United Nations Secretary General Kofi Annan has defended his organisation, insisting the world needs the UN.
Mr Annan says it is a decisive moment for the UN
In a speech in London, Mr Annan said the UN had an important role to play in fighting terror and poverty.
Earlier, UK Prime Minister Tony Blair strongly endorsed Mr Annan, calling him a "tremendous unifier".
The Secretary General has been under intense pressure over his leadership of the UN, following its role in the so-called oil-for-food scandal in Iraq.
Last year, a high-level panel established by Mr Annan proposed more than 100 measures to revitalise the organisation.
Mr Annan believes the UN stands at a crossroads.
In his speech in Whitehall, he admitted the UN needed to change to the way it operated.
But the world needs "a forum for collective decision-making and it needs an instrument of collective action", Mr Annan said.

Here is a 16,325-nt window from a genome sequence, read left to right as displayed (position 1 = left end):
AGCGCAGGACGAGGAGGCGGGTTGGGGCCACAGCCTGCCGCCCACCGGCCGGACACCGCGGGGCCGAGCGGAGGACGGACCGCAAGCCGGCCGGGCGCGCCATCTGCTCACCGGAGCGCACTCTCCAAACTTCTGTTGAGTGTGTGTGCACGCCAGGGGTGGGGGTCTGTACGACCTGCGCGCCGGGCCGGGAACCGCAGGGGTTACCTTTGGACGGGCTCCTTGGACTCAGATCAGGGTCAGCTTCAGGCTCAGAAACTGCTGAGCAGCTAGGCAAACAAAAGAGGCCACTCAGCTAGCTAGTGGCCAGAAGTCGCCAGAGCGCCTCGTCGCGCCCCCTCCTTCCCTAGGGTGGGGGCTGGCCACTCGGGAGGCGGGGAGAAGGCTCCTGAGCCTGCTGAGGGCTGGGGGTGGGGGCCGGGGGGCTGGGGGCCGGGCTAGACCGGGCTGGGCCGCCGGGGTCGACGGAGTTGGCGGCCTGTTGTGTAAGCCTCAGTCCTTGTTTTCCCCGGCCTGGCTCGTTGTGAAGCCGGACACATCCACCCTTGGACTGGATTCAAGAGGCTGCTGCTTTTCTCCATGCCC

"Our task is to adapt and update so that it can perform these functions in the 21st Century," he said.
Mr Annan, who has faced intense criticism of his leadership, particularly in the US, added: "Perhaps not everyone realises how much the UN is already moving with the times."
Mr Annan's agenda is ambitious, says the BBC's diplomatic correspondent Jonathan Marcus.
The Secretary General stressed that the time was gone when each country, or even continent, could look after its own security.
"We will not defeat terrorism unless we also tackle the causes of conflict and misgovernment in developing countries," he said.
"And we will not defeat poverty so long as trade and investment in any major part of the world are inhibited by fear of violence and instability," he added.
And it was time the world was united on the issue of Iraq, after last month's election, he said.
There was "an exciting moment of opportunity, in which the world can, and must, come together, whatever its past disagreements, to assist the Iraqi people," he said.
Plans for internal reform of the UN will be announced next month.